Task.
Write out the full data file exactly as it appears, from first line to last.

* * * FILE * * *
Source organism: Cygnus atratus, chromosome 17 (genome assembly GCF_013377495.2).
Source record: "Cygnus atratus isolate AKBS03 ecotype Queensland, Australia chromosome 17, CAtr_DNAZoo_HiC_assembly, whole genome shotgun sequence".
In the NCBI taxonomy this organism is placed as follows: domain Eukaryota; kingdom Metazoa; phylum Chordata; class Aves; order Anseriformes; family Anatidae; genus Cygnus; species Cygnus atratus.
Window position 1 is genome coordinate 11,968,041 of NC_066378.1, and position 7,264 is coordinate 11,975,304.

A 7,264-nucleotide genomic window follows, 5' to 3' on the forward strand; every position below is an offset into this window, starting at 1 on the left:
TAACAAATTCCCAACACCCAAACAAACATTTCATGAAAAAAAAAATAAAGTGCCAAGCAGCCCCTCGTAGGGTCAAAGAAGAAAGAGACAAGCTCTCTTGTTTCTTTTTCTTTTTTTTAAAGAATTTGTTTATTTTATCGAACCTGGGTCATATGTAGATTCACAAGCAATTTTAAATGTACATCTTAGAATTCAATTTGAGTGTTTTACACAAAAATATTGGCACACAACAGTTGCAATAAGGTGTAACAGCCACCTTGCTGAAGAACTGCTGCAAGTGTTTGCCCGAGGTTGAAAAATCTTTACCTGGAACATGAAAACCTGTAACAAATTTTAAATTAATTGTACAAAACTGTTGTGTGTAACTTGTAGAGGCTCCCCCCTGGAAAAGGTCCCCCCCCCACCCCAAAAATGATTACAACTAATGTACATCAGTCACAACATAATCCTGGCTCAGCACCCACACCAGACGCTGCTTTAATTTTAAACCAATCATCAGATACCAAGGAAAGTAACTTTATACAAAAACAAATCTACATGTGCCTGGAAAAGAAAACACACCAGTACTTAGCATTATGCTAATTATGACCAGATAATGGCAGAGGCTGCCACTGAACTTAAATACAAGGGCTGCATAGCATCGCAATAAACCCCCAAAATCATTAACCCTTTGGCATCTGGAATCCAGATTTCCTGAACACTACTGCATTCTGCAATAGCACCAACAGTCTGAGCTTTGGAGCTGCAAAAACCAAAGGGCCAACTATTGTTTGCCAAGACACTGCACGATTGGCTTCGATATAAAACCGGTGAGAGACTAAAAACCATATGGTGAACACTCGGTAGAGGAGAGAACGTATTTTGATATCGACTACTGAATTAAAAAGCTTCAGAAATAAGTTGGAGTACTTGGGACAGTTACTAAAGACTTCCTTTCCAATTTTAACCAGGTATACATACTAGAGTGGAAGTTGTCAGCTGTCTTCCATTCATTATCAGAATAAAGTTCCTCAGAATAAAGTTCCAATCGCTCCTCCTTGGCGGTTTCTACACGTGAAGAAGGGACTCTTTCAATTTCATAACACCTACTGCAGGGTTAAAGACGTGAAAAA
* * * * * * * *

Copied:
Source organism: Cygnus atratus, chromosome 17 (genome assembly GCF_013377495.2).
Source record: "Cygnus atratus isolate AKBS03 ecotype Queensland, Australia chromosome 17, CAtr_DNAZoo_HiC_assembly, whole genome shotgun sequence".
In the NCBI taxonomy this organism is placed as follows: domain Eukaryota; kingdom Metazoa; phylum Chordata; class Aves; order Anseriformes; family Anatidae; genus Cygnus; species Cygnus atratus.
Window position 1 is genome coordinate 11,968,041 of NC_066378.1, and position 7,264 is coordinate 11,975,304.

A 7,264-nucleotide genomic window follows, 5' to 3' on the forward strand; every position below is an offset into this window, starting at 1 on the left:
TAACAAATTCCCAACACCCAAACAAACATTTCATGAAAAAAAAAATAAAGTGCCAAGCAGCCCCTCGTAGGGTCAAAGAAGAAAGAGACAAGCTCTCTTGTTTCTTTTTCTTTTTTTTAAAGAATTTGTTTATTTTATCGAACCTGGGTCATATGTAGATTCACAAGCAATTTTAAATGTACATCTTAGAATTCAATTTGAGTGTTTTACACAAAAATATTGGCACACAACAGTTGCAATAAGGTGTAACAGCCACCTTGCTGAAGAACTGCTGCAAGTGTTTGCCCGAGGTTGAAAAATCTTTACCTGGAACATGAAAACCTGTAACAAATTTTAAATTAATTGTACAAAACTGTTGTGTGTAACTTGTAGAGGCTCCCCCCTGGAAAAGGTCCCCCCCCCACCCCAAAAATGATTACAACTAATGTACATCAGTCACAACATAATCCTGGCTCAGCACCCACACCAGACGCTGCTTTAATTTTAAACCAATCATCAGATACCAAGGAAAGTAACTTTATACAAAAACAAATCTACATGTGCCTGGAAAAGAAAACACACCAGTACTTAGCATTATGCTAATTATGACCAGATAATGGCAGAGGCTGCCACTGAACTTAAATACAAGGGCTGCATAGCATCGCAATAAACCCCCAAAATCATTAACCCTTTGGCATCTGGAATCCAGATTTCCTGAACACTACTGCATTCTGCAATAGCACCAACAGTCTGAGCTTTGGAGCTGCAAAAACCAAAGGGCCAACTATTGTTTGCCAAGACACTGCACGATTGGCTTCGATATAAAACCGGTGAGAGACTAAAAACCATATGGTGAACACTCGGTAGAGGAGAGAACGTATTTTGATATCGACTACTGAATTAAAAAGCTTCAGAAATAAGTTGGAGTACTTGGGACAGTTACTAAAGACTTCCTTTCCAATTTTAACCAGGTATACATACTAGAGTGGAAGTTGTCAGCTGTCTTCCATTCATTATCAGAATAAAGTTCCTCAGAATAAAGTTCCAATCGCTCCTCCTTGGCGGTTTCTACACGTGAAGAAGGGACTCTTTCAATTTCATAACACCTACTGCAGGGTTAAAGACGTGAAAAA